Three Generations of Cancer Immunotherapies

From CTLA4 to PD1 to the next generation

Since the regulatory approval of ipilimumab in 2011, the field of cancer immunotherapy has been experiencing a renaissance. An article published in the Nature Reviews Drug Discovery explores the changing drug-development paradigm, clinical practice altering data, the broad range of immunotherapy agents and key emerging trends: changes in standard of care, improvement of endpoints and research methods, immune biomarker development, rational combination strategies and expansion of the toolbox of novel immune therapies.

Owing to its potential for a large and sustained clinical benefit, this area became the fastest-growing area not only in oncology but in the entire pharmaceutical industry. Despite this success, the field of onco-immunology is still young and much potential for growth and substantive translational and clinical improvements exist. The emerging therapies can be categorised into three generations.

Generation 1 encompasses the initiating agents in onco-immunology era, ipilimumab and sipuleucel-T, which were approved based on survival improvements in randomised phase III trials in 2010 (sipuleucel-T) and 2011 (ipilimumab). Sipuleucel-T did not become a commercial success owing to the complexities of scaling production and commercializing this autologous cell therapy; however, it provided important lessons on the regulatory, chemistry, manufacturing and controls and commercial aspects of onco-immunology drug development.

At the centre of generation 2 of onco-immunology agents are PD-1 and PD-L1 blocking antibodies. The first PD1-targeted agents – pembrolizumab and nivolumab – were approved by the US Food and Drug Administration (FDA) and the European Medicines Agency in 2014 (pembrolizumab) and 2015 (nivolumab) and the anti-PD-L1 agents atezolizumab and durvalumab are in pivotal clinical trials (with atezolizumab being just approved by FDA for the treatment of urothelial cancer). Pembrolizumab achieved approval in record time, after only 4 years of clinical development. Blinatumomab, a bi-specific T cell engager targeting CD19-positive B cell malignancies, was approved in 2015. Moreover, autologous cell therapies that target CD19 using chimeric antigen receptor (CAR)-transduced T cells (CAR-Ts) are being developed. CAR-Ts emerged with promising clinical data in CD19-positive malignancies; in some studies durable response rates as high as 90% were reported. Talimogene laherparepvec (T-vec), an oncolytic viral therapy, was approved for local injection in unresetable melanoma, recurrent after initial surgery.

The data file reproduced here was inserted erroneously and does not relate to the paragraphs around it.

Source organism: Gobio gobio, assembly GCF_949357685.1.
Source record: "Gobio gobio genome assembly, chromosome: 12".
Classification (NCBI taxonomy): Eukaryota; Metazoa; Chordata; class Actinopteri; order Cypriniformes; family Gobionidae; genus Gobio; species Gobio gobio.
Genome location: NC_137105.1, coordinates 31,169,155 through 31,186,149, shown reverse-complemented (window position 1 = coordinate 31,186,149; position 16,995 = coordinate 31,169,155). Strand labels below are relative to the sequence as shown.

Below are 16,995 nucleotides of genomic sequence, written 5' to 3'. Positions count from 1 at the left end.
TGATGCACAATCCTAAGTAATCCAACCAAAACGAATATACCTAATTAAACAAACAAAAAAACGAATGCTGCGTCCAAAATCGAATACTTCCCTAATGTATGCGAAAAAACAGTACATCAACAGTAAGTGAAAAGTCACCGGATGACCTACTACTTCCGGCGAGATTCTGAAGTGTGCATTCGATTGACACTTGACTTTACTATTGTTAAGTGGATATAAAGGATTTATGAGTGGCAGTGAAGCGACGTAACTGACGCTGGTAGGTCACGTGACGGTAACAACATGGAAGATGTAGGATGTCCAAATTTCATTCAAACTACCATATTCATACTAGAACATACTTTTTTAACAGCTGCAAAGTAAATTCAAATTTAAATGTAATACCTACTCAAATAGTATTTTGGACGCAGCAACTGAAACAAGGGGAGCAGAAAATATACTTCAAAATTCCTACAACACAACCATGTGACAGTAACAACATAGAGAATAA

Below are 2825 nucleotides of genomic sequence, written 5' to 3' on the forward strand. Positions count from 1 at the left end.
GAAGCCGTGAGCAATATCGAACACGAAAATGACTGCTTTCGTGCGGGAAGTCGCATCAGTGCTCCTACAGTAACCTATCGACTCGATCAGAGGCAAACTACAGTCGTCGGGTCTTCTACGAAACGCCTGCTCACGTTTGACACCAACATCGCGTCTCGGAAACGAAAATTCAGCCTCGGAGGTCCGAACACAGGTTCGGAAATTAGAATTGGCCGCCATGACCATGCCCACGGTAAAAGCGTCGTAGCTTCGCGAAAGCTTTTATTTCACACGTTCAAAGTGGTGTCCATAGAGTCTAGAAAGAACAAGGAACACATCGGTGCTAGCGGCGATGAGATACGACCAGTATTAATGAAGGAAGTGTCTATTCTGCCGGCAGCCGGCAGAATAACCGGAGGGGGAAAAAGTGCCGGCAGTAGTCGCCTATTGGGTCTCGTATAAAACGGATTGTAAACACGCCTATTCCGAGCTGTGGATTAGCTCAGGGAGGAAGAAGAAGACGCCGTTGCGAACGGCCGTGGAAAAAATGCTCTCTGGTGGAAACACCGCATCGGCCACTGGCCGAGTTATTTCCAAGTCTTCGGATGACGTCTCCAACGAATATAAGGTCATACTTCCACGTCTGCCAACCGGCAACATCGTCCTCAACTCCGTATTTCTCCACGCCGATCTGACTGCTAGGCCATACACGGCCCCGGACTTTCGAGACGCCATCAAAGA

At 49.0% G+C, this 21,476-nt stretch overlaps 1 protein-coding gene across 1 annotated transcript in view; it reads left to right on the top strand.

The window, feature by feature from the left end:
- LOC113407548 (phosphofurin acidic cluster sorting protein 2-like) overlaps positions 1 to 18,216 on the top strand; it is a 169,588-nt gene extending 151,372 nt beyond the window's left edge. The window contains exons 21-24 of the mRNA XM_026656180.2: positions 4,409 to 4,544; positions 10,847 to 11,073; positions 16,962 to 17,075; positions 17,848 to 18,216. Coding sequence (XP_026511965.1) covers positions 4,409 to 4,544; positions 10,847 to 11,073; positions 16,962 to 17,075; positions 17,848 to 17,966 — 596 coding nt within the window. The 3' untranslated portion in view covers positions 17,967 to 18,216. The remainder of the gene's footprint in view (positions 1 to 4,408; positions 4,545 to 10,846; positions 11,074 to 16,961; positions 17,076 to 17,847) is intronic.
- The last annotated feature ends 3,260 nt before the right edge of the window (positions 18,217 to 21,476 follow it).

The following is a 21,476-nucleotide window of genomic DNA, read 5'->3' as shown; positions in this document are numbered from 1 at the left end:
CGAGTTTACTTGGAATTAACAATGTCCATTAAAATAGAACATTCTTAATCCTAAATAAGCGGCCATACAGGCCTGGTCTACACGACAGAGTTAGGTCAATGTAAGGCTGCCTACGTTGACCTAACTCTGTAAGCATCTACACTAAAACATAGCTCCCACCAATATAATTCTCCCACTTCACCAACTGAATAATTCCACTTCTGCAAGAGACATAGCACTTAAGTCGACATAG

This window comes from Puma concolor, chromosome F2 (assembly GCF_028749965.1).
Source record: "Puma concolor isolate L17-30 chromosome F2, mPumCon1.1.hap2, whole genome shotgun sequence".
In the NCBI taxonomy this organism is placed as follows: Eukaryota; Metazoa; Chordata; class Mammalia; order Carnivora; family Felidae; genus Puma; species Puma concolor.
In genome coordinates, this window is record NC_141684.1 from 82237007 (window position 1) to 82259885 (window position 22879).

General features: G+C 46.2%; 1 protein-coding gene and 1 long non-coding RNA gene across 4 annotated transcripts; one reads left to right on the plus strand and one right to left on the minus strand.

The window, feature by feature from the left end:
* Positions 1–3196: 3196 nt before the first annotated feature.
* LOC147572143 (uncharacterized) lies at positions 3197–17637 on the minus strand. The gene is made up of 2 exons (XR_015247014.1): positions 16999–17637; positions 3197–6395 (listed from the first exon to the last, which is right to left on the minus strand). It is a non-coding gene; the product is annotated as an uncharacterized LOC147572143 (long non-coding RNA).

The next wave of therapies can be summarised as third-generation agents that result from the broad expansion of onco-immunology across multiple mechanisms and modalities, and this generation of therapies may be the most competitive yet.

To date, most of the activity, in the field of cancer immunotherapeutic modalities, has concentrated on the T cell area. The second branch of the adaptive immune system, B cell immunity, has not yet received much attention for therapeutic purposes. However, it has certainly proven its utility for prophylactic vaccination against infectious diseases. Innate immunity targets and drugs (for example, natural killer cell targeting therapies) are gaining great interest, and novel approaches are emerging. Overall, the variety of modalities under investigation include cytokines, cell therapies (including genetically engineered cells), checkpoint modulatory antibodies, cancer vaccines, BITEs that direct T cells to cancer cells (connectors), dual-specific antibodies that integrate two targeting moieties into one molecule, small molecules, oncolytic viruses and immune adjuvants (for example, toll-like receptor agonists).

This wide range of modalities can be used in various ways to stimulate anticancer activity across the different branches of the immune system. It is likely that these new immunotherapies will enable further improvements over the already successful generations 1 and 2. The substantial improvements in survival observed with checkpoint-modulating immunotherapies are starting to change standards of care in oncology. This trend was initiated by first and second generation agents and will probably continue with generation 3. New modalities, such as CAR-Ts are already showing attractive clinical results. However, these new modalities may also carry new toxicity risks, such as the potential for induction of a cytokine storm and cross-reactivity with healthy tissue.

Overall, this trend will probably substantially change the oncology treatment landscape. The potential for cure, either on a functional level by turning cancer into a controllable chronic disease (similar to achievements with HIV drugs) or in the true eradication of the disease, may now be a prospect for large number of patients with cancer. Much is needed to achieve this; however, the field of onco-immunology is moving rapidly, the directions are reasonable clear and the outlook for cancer drug development has never been better.

Reference

Hoos A. Development of immuno-oncology drugs – from CTLA4 to PD1 to the next generation. Nature Reviews Drug Discovery 2016;15(4):235-247.